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Getting schooled by young people

Fatima Measham  |  22 May 2018

kids in a classroomI’ve been thinking about my former students lately. Anyone who has ever spent time with young people over the past 10 years would see something inevitable in the recent movement over gun control in the US, where Parkland students went charging at the seeming edifice of the National Rifle Association – and leaving cracks.

The moments I remember most from teaching in the western suburbs were when I was the one getting schooled. Nothing snaps you out of being a grown-up more than being put in your place by a kid (gently, if you’re lucky).

Once, I set up a role-play for what was then called Studies of Society and Environment (SOSE) in Victoria. Our year eight class was studying geography, and I wanted to draw out perspectives on human interaction with the environment.

I assigned students to play a farmer, a developer, a local resident, an environmentalist, and the mayor, and concocted a scene where they would each make a case about how a piece of land was to be used. They were keen to rumble, and I was feeling pleased with myself for coming up with something engaging at the last minute.

Then someone piped up: ‘But, Miss, what about the Aboriginal perspective?’

It was like being crushed and enlarged at the same time. I felt thoroughly chastened, but also grateful for the knowing confidence of a Koorie girl. I regret that she felt compelled to speak up, just as I now feel mad that Parkland students have had to.

My students pried open other windows, not just for me but their peers. The kid who outed herself as gay in an oral presentation. Another who talked about being someone who was nearly aborted. Yet another who shared about fasting.

It has been obvious for some time that distinctive cohorts are coming through. Their classrooms are more diverse than those of previous generations. Technology has afforded them their own language and modes of being.

These are the post 9/11 generations that have taken in the charred waste of recent wars, and the near-collapse of economies from predatory and speculative financial practices. They are keenly aware that they will bear the brunt of climate change. They are likely to demand: ‘What do you mean this can’t be fixed?’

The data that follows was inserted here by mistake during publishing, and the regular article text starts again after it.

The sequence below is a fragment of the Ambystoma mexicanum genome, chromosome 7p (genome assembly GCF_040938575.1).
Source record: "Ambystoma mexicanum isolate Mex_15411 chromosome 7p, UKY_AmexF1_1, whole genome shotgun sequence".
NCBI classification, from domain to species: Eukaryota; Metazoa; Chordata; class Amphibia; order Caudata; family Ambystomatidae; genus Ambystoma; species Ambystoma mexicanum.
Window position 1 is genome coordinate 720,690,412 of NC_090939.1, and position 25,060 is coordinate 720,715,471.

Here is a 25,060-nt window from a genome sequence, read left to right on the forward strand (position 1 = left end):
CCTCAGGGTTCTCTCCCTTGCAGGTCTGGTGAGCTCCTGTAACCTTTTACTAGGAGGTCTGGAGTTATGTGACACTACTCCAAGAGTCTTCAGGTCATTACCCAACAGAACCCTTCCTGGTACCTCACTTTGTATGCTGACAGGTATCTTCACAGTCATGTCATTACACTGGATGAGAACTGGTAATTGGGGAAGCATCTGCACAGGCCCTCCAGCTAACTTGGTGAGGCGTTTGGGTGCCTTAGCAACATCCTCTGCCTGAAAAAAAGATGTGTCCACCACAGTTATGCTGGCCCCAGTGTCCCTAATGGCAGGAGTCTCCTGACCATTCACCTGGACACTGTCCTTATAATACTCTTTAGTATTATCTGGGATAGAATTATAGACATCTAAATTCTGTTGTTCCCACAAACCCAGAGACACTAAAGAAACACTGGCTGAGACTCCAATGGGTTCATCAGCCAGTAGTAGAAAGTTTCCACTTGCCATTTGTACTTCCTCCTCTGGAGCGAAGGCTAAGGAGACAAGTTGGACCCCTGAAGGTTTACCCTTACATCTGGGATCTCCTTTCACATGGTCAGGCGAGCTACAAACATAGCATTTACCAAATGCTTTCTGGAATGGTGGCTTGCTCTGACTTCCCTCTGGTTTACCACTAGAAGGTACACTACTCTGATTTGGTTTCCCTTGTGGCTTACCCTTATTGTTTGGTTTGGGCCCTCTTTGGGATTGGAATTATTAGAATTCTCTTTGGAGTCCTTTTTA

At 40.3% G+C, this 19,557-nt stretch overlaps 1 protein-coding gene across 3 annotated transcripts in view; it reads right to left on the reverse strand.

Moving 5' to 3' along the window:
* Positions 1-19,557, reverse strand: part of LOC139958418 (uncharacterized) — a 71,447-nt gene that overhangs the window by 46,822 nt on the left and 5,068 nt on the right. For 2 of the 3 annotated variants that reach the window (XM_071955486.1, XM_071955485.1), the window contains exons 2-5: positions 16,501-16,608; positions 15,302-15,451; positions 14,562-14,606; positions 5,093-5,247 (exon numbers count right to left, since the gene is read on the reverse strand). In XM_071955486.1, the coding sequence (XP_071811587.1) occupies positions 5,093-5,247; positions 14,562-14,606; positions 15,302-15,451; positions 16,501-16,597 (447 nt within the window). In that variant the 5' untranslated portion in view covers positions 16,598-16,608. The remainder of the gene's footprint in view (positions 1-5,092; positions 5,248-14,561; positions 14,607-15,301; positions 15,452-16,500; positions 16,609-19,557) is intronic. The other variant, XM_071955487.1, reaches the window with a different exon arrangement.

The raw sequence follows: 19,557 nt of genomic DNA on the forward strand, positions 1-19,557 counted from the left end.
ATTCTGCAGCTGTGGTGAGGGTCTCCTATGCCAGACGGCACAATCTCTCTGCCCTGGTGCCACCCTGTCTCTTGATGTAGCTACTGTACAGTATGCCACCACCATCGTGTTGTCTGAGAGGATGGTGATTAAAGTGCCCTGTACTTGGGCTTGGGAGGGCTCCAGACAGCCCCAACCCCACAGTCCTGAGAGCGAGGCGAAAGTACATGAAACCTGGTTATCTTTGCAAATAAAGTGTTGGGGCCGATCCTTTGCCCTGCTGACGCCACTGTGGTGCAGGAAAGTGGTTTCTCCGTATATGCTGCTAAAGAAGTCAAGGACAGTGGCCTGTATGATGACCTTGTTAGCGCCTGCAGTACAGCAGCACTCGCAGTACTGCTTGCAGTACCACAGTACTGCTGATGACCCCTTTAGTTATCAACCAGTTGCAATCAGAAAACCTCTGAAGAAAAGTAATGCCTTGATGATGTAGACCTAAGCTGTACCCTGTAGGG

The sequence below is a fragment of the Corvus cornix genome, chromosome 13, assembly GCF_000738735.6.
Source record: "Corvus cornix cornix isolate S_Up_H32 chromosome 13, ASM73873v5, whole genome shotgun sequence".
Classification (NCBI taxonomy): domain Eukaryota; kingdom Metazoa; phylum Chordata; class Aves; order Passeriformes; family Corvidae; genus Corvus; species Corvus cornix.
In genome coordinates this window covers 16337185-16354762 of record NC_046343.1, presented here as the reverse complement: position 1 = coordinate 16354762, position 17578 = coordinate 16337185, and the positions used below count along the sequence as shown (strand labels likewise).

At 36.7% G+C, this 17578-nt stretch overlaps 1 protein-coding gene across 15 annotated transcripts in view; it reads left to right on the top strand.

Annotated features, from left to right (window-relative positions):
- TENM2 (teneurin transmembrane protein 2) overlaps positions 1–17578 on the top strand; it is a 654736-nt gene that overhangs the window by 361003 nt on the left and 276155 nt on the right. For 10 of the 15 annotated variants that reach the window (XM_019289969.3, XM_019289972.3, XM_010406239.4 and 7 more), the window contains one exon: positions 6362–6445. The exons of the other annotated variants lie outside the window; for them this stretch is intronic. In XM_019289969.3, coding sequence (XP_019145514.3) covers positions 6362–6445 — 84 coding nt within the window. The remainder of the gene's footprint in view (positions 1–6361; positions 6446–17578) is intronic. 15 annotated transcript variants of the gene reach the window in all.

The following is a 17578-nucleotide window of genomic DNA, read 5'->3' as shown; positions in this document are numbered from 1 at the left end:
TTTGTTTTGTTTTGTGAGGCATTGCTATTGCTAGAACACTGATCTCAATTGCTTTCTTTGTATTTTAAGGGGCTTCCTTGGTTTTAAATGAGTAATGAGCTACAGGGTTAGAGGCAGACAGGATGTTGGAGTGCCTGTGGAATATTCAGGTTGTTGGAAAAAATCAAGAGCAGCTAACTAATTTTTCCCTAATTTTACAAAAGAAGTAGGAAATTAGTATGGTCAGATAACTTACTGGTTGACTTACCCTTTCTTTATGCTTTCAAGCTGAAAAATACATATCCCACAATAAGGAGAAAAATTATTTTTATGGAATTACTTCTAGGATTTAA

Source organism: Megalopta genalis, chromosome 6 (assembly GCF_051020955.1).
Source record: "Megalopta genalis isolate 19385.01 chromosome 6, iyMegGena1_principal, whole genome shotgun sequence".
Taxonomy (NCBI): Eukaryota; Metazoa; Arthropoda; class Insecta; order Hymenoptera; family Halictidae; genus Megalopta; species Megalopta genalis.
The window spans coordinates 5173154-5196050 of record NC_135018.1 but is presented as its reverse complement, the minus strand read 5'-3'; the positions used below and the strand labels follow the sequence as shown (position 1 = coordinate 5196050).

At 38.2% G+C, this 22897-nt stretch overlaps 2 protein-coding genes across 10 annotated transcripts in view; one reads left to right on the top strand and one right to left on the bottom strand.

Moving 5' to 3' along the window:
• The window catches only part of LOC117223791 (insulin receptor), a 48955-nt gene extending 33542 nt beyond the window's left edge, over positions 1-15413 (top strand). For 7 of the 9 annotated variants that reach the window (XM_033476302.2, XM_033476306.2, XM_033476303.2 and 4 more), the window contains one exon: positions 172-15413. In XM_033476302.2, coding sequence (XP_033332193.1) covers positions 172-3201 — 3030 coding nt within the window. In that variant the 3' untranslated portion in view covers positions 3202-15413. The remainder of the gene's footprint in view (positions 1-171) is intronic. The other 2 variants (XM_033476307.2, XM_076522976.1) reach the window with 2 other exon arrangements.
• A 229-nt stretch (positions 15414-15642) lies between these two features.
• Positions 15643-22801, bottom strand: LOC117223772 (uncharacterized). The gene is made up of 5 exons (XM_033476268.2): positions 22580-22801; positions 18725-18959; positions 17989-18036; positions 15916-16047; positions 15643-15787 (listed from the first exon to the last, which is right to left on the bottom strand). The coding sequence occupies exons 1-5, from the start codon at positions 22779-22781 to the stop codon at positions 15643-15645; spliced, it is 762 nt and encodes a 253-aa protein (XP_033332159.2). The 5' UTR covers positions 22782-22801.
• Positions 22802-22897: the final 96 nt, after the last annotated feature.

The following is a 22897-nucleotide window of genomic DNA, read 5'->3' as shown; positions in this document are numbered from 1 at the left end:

In developmental terms, they are far from a state of learned helplessness. Some of the dominant literary themes of their childhood involve teenagers banding together against

authoritarian figures, such as the Harry Potter series and The Hunger Games.

Their social justice vocabulary is more sophisticated than mine was in my 20s; their sense of agency more robust than in my 30s. Teenagers are suing climate polluters, defying occupiers, and organising anti-racism protests. They are making cheaper 3D-printed prosthetics, developing aquaponic systems to help drought-stricken farmers, delivering portable lamps for hurricane victims, and saving lives by devising lifejackets from recycled material.

It is easy to default to awe and admiration, or even relief that perhaps the next generation might yet save us. It certainly seems wise to not get in their way. But it is in some sense an indictment on our failures as adults, especially those in power, to privilege the perspective of young people, to engage with them as citizens and full persons, with an even higher stake in how societies and economies function.

From the things that they fight for, we can glean a fairer, more sustainable, and relational vision of the world, in which tech serves the needs of vulnerable people, and where democracy curbs power, as it is meant to. That is a vision to get behind.


Topic tags: healthycommunitylife, socialjustice-australia, valuesandmoraldecision-making

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